I’m spending the week in Orlando, Florida, having flown down from New York last Saturday to attend the final rehearsals of Satchmo at the Waldorf, my first play, which opens on Thursday. I’ve spent fourteen of the past forty-eight hours sitting in a rehearsal room, watching Dennis Neal and Rus Blackwell, the star and director, pull the script off the page and put it on the stage.
I’m staying in the same Rollins College-owned condo where I wrote the first draft of Satchmo at the Waldorf a year and a half ago during my first stint as a scholar-in-residence at the Winter Park Institute. Except for the (temporary) absence of Mrs. T, it felt like home as soon as I unlocked the front door. Indeed, I know my way around Winter Park so well that I drove to the grocery store two nights ago without benefit of GPS. No sooner did I roll my shopping cart into the store than I heard somebody calling out to me. “Hey, you’re Terry Teachout!” he said. “How’s the play going? I’ll be there on opening night!” That felt good.
Rehearsing a play is a fascinating process, at once grueling and exhilarating—and, in my case, instructive. I already knew how good Dennis was, but Rus’ directorial gifts have proved to be illuminating. He has an uncanny sense of the show’s visual line, and I’m learning something new each time he tinkers with the blocking or gives Dennis a note about his performance.
Tomorrow we load the show into the theater and hang the set. I have to spend the whole morning writing Friday’s Wall Street Journal column, but I’m going to head over and join the crew as soon as the column is filed. I don’t want to miss any of the fun. Needless to say, it’s going to be a busy week, but I’ll do my best to blog between now and then about the process of putting the show on stage. (I’ll also be be tweeting about the rehearsals at @terryteachout and in the “Terry’s Twitters” module of the right-hand column.)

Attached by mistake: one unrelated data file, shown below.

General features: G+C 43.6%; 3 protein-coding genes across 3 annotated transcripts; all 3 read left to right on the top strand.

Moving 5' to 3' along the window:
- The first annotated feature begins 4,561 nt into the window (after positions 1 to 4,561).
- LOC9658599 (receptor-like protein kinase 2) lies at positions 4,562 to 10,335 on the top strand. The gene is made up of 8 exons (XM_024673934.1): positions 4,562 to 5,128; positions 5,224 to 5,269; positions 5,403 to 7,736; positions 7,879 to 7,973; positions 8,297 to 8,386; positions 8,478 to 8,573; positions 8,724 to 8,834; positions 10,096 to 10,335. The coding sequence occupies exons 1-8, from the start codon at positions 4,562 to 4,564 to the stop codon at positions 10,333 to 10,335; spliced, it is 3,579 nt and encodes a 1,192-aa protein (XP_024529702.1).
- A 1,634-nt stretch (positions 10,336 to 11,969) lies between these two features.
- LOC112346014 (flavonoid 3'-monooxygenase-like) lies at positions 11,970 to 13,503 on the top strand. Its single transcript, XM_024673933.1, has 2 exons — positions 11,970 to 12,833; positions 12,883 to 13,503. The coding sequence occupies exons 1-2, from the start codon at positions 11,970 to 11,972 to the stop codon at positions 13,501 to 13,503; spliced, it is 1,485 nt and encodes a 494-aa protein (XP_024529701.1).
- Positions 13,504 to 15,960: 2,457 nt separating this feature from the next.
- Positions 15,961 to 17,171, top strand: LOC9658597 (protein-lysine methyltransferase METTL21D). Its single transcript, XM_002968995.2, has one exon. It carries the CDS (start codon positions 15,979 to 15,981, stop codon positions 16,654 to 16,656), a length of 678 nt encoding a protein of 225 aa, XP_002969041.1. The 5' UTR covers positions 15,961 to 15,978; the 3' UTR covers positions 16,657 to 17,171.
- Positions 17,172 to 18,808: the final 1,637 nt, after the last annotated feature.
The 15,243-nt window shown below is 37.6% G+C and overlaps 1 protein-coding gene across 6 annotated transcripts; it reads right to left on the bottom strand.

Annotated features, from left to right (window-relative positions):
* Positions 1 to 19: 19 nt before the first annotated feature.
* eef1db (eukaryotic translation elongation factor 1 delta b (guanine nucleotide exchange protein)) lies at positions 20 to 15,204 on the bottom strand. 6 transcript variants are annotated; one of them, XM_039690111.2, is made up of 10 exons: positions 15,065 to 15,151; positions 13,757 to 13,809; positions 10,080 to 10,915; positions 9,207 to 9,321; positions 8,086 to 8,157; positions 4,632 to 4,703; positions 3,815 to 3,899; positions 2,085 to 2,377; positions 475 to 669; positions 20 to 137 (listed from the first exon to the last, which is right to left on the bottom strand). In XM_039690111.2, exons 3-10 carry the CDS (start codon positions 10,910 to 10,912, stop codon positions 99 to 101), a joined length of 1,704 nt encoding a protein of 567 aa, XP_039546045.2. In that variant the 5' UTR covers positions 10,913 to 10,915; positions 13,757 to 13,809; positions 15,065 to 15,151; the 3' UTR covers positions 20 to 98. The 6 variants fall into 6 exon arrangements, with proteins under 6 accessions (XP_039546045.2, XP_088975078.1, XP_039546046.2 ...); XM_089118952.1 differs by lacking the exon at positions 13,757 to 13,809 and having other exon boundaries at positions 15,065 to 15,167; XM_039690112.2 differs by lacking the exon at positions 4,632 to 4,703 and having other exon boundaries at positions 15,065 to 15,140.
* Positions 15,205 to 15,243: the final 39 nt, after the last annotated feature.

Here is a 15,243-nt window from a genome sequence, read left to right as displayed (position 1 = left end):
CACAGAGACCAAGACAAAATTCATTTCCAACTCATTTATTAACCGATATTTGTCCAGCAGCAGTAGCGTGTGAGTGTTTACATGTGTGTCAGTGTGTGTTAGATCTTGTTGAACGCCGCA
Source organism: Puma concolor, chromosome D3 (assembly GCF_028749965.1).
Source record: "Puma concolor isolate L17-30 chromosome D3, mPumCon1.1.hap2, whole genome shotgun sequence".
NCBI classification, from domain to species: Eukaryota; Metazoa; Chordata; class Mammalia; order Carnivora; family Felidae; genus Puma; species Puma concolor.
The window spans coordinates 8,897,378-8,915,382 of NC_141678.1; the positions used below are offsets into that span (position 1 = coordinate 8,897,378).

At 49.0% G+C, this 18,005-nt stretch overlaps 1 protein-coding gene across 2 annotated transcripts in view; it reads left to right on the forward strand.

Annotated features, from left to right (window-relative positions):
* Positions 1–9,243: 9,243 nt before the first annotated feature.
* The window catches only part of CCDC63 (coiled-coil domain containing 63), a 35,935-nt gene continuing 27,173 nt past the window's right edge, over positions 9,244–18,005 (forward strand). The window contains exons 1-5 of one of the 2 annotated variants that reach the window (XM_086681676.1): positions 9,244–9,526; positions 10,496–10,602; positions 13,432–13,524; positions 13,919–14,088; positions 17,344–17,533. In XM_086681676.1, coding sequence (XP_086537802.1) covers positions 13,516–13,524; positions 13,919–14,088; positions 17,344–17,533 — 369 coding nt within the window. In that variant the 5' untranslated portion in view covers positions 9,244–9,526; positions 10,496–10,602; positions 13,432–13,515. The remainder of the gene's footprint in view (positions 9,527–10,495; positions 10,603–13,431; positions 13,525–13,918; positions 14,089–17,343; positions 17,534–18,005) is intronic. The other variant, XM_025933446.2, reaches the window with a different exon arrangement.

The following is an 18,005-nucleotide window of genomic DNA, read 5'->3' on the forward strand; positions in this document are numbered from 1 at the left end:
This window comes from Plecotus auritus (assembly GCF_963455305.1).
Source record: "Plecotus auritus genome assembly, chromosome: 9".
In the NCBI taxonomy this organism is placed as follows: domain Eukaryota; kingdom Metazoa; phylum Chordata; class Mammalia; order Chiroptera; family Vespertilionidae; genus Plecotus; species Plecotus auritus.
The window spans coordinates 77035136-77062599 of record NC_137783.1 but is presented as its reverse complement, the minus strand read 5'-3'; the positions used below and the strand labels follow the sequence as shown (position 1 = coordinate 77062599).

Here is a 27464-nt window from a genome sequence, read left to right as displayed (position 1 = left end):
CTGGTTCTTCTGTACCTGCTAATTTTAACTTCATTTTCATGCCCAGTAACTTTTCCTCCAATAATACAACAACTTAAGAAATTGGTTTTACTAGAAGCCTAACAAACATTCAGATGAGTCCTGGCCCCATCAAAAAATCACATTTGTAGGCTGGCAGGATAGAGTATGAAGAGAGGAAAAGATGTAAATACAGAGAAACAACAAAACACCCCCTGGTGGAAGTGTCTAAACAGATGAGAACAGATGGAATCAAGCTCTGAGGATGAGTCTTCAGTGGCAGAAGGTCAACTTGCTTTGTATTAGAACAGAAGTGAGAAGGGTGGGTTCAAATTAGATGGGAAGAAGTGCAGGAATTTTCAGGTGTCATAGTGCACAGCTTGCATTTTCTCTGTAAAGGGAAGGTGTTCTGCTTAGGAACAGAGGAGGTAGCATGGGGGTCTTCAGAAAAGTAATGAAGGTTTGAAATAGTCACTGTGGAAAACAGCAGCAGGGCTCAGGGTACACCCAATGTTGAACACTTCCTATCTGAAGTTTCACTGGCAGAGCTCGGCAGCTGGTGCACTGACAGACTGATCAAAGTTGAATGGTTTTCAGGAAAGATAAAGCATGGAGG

In the meantime, here’s the author’s note that will appear in the printed program:
Louis Armstrong, the greatest jazz musician of the twentieth century, was a deeply happy, fundamentally optimistic man who was rarely seen without a smile—in public. But there was more to him than met the eye. Between 1947 and his death in 1971, Armstrong taped hundreds of after-hours conversations with his wife, friends, and colleagues in which he revealed a very different side of his personality. Some of these tapes are startlingly intimate, and many of them contain language that Armstrong never used on stage. I made use of the tapes in writing Pops: A Life of Louis Armstrong, my 2009 biography, and they later inspired me to write this play, in which Dennis Neal portrays both Armstrong and Joe Glaser, the trumpeter’s longtime manager, who was as complex a character as Armstrong himself.
Satchmo at the Waldorf is a work of fiction, but it is based on and informed by the facts of both men’s lives, and though I made up most of the dialogue, it closely resembles the way that Armstrong and Glaser talked in private.
Now, if you’ll excuse me, I’ve got work to do….
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To hear a radio interview in which Dennis Neal and Rus Blackwell talk about Satchmo at the Waldorf, go here.